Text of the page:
Cellist Yo-Yo Ma emphasizes, “As a musician, you are always working toward something larger than yourself.”

Ma was talking about the core values of the Chicago Symphony Orchestra’s Citizen Musician initiative, which he helped establish in his capacity as the CSO’s Judson and Joyce Green creative consultant. But his words also could describe the members of a cappella ensemble Sweet Honey in the Rock.

When this all-female ensemble comes to Symphony Center on Dec. 7 for an SCP Special Event concert, they will raise the roof with “Sweet Honey in the Rock: Celebrating the Holydays,” a program of American holiday spiritual songs and hymns, as well as songs of the season from other lands and cultures ranging from Africa to Israel.

They also will bring something else to Symphony Center: a commitment to supporting social and humanitarian causes that is as fundamental to Sweet Honey in the Rock as the diverse mixture of blues, African, jazz, gospel and R&B music that the group performs. “People are generally in good spirits, so they want to hear things that are uplifting and remind them of their own celebrations,” said founding member Carol Maillard. “But they also want to hear something new, something that they should be thinking about in terms of politics or social issues and the holidays, and people’s needs, and families and even love.”

For the past 40 years, the women of Sweet Honey have frequently addressed issues like civil rights, immigration and gun violence during their concerts. “We always talk about these things from the stage,” Maillard said. “We make mention we know what’s going on, and we might call a song that relates to that issue.”

In fact, the group was born out of the music of resistance.

Founder Bernice Johnson Reagon, who retired from the group in 2004, first became aware of the political power, or the “rock,” of song while in jail in 1961 for her participation in a civil rights march in her Albany, Ga., hometown. After her release, she became a member of the original Student Non-Violent Coordinating Committee Freedom Singers and a leader in the civil rights movement, traveling the country spreading its songs and its message: “We Shall Not Be Moved.”

Ever since the group’s founding in 1973, the vocalists of Sweet Honey have walked their talk, appearing at numerous political rallies, including demonstrations against apartheid (Reagon and Ysaye Barnwell were arrested at the Free Africa Movement anti-apartheid demonstrations in front of the South African embassy in Washington, D.C.). Sweet Honey was honored to take part in the 1990 celebration tour for activists Nelson and Winnie Mandela, after Nelson Mandela’s release from prison.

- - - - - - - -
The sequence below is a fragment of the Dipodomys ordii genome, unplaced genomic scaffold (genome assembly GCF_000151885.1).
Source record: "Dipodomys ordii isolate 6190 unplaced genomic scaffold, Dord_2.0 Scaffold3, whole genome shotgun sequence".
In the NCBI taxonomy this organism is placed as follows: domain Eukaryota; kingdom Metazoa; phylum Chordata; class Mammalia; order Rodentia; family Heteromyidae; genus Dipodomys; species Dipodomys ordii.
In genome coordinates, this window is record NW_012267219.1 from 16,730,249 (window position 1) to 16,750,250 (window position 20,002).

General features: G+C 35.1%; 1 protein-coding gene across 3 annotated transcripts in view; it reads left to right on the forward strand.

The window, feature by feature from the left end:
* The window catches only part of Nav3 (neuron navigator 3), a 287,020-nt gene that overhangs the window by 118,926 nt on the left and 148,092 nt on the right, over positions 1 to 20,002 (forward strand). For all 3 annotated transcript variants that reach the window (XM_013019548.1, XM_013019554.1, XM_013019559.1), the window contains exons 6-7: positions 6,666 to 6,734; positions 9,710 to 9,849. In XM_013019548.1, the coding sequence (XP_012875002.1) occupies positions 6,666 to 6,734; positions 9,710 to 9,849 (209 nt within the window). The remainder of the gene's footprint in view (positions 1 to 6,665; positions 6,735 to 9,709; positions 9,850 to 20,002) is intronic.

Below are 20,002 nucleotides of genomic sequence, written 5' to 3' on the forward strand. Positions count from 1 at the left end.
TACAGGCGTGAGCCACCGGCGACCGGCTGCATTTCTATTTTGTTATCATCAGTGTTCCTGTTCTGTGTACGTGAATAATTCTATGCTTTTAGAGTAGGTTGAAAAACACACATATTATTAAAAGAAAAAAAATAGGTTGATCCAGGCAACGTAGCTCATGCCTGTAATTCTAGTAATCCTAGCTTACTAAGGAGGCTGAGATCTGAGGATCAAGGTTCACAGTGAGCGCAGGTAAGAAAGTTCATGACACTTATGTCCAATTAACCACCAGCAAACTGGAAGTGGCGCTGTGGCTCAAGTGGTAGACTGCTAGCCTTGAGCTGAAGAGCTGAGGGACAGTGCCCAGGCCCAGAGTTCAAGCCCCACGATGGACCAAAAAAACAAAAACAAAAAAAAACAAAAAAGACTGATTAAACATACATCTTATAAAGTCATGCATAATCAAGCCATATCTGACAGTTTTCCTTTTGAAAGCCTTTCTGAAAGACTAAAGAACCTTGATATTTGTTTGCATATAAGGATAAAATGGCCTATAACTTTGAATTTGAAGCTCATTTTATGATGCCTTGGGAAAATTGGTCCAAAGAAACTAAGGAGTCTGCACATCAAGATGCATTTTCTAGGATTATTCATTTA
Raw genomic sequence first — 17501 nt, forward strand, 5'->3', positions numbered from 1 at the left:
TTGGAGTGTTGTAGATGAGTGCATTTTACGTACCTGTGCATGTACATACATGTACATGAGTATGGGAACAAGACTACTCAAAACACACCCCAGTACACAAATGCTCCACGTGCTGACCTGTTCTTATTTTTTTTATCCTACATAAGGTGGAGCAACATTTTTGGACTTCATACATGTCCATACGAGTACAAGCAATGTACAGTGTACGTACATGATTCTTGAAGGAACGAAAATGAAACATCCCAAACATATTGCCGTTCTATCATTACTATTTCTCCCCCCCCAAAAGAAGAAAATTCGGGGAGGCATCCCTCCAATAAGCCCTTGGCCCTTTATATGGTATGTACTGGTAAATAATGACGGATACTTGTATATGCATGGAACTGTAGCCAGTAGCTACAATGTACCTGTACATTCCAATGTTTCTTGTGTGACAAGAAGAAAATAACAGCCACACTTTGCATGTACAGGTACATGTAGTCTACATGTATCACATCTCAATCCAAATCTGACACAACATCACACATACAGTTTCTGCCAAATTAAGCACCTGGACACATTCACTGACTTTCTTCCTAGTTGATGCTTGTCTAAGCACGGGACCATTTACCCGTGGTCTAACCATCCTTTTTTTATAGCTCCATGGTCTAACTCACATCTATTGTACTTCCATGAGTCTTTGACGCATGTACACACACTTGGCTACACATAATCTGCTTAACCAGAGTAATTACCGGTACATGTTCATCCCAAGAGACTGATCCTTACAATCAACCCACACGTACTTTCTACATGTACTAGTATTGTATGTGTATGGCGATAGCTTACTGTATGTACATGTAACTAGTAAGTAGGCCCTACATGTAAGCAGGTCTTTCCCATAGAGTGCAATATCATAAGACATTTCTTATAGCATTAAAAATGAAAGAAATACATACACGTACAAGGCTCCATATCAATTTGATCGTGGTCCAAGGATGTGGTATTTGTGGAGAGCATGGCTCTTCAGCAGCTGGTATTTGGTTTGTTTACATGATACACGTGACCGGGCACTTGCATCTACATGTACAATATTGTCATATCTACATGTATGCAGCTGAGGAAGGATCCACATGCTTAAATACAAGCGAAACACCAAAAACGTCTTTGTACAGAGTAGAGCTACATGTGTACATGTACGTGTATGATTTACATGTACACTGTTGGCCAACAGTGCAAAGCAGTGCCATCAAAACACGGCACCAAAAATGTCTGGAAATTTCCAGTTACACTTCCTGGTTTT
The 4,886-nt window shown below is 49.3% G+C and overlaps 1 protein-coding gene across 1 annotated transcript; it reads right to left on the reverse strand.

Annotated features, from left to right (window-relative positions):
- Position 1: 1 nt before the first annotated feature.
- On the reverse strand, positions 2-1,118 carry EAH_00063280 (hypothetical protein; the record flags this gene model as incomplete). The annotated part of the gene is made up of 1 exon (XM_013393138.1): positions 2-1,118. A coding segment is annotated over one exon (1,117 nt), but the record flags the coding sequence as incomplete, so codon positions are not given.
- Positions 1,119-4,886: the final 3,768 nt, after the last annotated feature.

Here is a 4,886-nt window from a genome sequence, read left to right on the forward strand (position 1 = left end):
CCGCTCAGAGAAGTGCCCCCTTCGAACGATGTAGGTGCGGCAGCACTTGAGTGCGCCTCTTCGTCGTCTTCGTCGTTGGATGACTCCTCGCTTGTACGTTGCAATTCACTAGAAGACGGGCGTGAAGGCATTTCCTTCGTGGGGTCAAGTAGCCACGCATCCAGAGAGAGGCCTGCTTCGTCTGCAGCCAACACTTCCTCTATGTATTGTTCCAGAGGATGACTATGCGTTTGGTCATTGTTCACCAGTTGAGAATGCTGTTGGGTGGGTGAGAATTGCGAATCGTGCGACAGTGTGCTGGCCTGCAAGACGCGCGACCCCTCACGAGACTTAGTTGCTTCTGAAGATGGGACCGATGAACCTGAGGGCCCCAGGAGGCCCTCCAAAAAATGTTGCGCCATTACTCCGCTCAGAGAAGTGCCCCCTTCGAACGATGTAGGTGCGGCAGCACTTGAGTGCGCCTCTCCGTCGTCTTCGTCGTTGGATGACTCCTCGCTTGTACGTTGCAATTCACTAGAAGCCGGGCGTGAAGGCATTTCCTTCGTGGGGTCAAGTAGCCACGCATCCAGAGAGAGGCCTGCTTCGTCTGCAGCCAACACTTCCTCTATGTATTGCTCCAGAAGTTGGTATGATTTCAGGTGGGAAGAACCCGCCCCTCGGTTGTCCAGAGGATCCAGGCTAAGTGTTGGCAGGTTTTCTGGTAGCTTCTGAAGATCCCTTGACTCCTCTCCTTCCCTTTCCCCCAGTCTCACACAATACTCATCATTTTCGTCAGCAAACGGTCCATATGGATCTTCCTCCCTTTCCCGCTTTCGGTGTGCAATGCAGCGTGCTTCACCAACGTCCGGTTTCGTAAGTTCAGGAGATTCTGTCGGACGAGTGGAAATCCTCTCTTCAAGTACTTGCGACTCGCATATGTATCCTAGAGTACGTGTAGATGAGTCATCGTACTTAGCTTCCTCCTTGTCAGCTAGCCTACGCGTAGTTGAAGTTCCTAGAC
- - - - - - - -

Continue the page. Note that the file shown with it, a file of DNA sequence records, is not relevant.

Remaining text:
Sweet Honey also appeared at the 1979 Musicians United for Safe Energy concerts in New York City that became the “No Nukes” concert film and album. In 2011, Sweet Honey and other MUSE musicians (including Bonnie Raitt and Crosby, Stills & Nash) performed a benefit concert for disaster relief efforts in Japan. The group’s latest release, the two-CD set, “A Tribute – Live! Jazz at Lincoln Center” (SHE ROCKS 5/Appleseed Recordings), salutes some of the great female African-American vocalists, including Abbey Lincoln, Odetta, Miriam Makeba and Nina Simone, whose songs influenced the ensemble.

Sweet Honey has also made a special commitment to the deaf and hearing-impaired community. For decades, the group’s on-stage lineup has included an American sign language interpreter, a position held by Shirley Childress since 1981.

The group co-wrote a song with Grammy-winning songwriter Barry Eastman about SB 1070, the controversial immigration law enacted in Arizona in 2010. The song, “Are We a Nation,” was recorded with hip-hop vocalist Yonas and released in 2012 on Sweet Honey’s own SHE ROCKS-5 label. The song captured a Gold Songwriter Award from the 27th annual Mid-Atlantic Song Contest and was featured on an all-star compilation, “Bordersongs,” that raised money for the No More Deaths organization, which provides water and humanitarian aid along the Arizona/Mexico border.

“With what is happening recently in terms of immigration, we are doing our best to make sure people know about it, or at least get to hear the song, and use it for their events, or play the video at events. That’s something we are pretty vocal about,” Maillard said.

Her words echo those of another musician who believes in going above and beyond the music itself: violinist Anne-Sophie Mutter, who recently said,  “At the end of the day, it’s about what you are as a human being and what you are willing and able to contribute to society, and it has to be more than a concert.”

Sweet Honey in the Rock has embraced this idea for the past 40 years, basing its social activism on the “rock” of music.

Louise Burton is a Chicago-based arts writer.

 

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